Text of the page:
2. No, states have laws against home distilling, and base them on revenue, too.

        3. “and x number of them would be children.”

          There’s the problem right there!
          Shoot the rug rats first, and then we won’t have to worry.

          1. “Children are our future- unless we do something to stop them now!”

    3. Changing the views of their constituency is often ineffective. Officials are elected by voters with a combination of reasons for voting for them, and it’s well known that voters were much more favorable to legal pot than elected officials were, because among those voters who made the issue a priority, the antis were far ahead of the pros. They got it legal by putting it on the ballot directly to voters, because their state allowed such a procedure. Most states don’t, so even though the constituency thinks the same way in most of those states, policy has not reflected it.

      1. It requires a critical mass of support.

        That critical mass didn’t just pop out of nowhere.

        Libertarians have been building and building that legalize marijuana that critical mass for decades.

        There’s an old business saying that goes, “You know your marketing is working when your customers repeat it back to you”. Well, I go to mainstream websites now, and I read the non-libertarian masses making the same arguments for legalization that Sullum was making 20 years (or more) ago.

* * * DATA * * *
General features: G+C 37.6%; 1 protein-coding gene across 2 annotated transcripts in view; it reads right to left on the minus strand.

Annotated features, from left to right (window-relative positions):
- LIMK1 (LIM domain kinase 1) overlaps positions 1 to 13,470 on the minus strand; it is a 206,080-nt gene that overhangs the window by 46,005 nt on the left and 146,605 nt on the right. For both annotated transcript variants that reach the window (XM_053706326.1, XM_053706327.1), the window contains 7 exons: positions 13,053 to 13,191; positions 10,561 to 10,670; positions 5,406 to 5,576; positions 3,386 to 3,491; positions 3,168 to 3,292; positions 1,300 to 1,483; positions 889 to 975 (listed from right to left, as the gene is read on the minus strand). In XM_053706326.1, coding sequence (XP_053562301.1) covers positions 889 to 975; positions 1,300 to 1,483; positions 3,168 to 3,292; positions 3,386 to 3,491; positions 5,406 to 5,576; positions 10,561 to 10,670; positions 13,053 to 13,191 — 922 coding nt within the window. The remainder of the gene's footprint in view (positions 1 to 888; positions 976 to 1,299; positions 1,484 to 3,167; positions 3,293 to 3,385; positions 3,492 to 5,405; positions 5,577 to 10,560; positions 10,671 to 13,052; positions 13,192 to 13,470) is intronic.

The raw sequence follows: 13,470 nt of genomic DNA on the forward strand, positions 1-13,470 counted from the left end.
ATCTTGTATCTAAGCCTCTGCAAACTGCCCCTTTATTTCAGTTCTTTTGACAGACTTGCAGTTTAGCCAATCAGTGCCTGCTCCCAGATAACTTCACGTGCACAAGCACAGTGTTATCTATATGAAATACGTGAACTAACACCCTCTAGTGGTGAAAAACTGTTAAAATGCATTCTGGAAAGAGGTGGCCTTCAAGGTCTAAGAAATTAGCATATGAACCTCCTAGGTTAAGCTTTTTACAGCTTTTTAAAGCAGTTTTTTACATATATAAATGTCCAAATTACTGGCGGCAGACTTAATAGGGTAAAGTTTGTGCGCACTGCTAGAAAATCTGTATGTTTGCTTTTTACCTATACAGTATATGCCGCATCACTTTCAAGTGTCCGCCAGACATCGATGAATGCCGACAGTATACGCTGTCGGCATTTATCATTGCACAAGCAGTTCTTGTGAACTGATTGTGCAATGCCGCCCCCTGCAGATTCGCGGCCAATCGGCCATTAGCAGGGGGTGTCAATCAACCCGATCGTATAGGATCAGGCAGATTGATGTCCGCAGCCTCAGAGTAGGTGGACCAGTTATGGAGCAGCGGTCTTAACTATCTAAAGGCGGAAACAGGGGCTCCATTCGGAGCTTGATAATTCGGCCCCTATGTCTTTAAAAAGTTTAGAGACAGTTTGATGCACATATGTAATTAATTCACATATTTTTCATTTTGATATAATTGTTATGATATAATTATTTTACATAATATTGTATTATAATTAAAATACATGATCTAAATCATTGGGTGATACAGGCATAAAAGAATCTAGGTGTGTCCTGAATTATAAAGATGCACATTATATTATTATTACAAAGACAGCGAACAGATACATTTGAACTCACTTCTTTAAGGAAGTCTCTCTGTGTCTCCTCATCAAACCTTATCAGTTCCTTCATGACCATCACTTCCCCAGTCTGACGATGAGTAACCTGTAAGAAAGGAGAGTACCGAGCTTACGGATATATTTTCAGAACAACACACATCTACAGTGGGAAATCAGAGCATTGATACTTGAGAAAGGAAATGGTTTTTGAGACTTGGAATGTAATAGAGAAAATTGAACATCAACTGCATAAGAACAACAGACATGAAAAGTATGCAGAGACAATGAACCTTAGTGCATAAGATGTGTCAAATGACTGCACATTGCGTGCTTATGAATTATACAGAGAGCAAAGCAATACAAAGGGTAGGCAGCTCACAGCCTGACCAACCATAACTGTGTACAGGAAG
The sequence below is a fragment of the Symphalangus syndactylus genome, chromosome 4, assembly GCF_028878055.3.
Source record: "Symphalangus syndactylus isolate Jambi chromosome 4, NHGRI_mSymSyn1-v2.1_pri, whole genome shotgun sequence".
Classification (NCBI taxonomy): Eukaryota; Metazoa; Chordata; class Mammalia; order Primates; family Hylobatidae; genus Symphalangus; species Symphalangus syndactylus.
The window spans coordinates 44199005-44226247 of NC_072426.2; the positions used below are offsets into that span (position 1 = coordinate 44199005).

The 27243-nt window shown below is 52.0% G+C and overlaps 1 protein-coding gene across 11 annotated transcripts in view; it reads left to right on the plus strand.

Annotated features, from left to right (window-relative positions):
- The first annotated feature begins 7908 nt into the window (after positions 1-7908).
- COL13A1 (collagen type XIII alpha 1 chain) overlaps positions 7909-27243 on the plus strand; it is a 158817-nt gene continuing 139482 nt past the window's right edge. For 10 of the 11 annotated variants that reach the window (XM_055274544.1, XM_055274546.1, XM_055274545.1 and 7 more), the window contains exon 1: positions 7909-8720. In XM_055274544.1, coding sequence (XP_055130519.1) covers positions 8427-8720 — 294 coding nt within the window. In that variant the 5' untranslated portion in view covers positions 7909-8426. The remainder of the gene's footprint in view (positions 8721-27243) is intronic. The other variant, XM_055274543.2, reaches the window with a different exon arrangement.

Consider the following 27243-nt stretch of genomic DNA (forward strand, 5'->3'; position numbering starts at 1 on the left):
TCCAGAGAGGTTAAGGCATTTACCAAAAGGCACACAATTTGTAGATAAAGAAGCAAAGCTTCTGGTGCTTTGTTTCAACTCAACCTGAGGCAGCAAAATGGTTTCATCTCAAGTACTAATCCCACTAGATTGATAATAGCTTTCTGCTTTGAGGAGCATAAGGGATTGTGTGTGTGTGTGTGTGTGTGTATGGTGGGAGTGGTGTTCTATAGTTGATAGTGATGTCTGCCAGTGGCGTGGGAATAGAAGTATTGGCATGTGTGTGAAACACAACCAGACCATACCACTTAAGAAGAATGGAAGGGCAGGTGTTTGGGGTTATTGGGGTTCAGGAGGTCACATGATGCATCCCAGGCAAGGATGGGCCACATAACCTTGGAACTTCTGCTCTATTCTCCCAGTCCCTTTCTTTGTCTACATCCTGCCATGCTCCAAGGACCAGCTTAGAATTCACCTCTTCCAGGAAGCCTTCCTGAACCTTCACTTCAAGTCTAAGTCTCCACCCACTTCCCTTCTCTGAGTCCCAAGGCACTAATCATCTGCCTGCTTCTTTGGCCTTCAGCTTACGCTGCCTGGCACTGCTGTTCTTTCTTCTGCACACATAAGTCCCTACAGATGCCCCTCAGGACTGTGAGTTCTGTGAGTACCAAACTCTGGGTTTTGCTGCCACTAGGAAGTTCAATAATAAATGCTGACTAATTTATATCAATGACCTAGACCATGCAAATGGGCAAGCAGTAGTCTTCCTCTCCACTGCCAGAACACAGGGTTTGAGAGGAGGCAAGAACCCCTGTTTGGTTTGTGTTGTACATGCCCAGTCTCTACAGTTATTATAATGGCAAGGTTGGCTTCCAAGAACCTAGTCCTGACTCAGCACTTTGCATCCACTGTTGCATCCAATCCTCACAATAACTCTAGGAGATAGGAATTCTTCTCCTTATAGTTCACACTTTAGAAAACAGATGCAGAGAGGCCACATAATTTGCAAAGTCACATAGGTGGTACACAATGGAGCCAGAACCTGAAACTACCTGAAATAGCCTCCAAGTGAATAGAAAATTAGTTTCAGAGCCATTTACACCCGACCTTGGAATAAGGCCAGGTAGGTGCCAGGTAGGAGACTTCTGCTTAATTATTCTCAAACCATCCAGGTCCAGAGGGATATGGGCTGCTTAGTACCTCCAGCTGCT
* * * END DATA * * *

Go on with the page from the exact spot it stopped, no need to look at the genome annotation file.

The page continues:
You change the constituency first, and then the law changes.

        Martin Luther King didn’t start marching, making speeches, and protesting because the politicians wanted to get rid of segregation. The politicians wanted to get rid of segregation because Martin Luther King was marching, making, speeches, protesting, and thereby changing the minds of those politicians’ constituents.

        George Wallace is an excellent example of that, actually. When a critical mass of his constituents wanted segregation, he was all about “Segregation now, segregation tomorrow, segregation forever”.

        Once a critical mass of his would be constituents changed their minds about segregation, so did George Wallace!

        …after a heart-felt, soul shaking look in the poll numbers mirror, no doubt.

        1. Same arguments from Jacob S. 20 yrs. ago? Trouble is, I remember those from other people 40-45 yrs. ago, so that proves too much.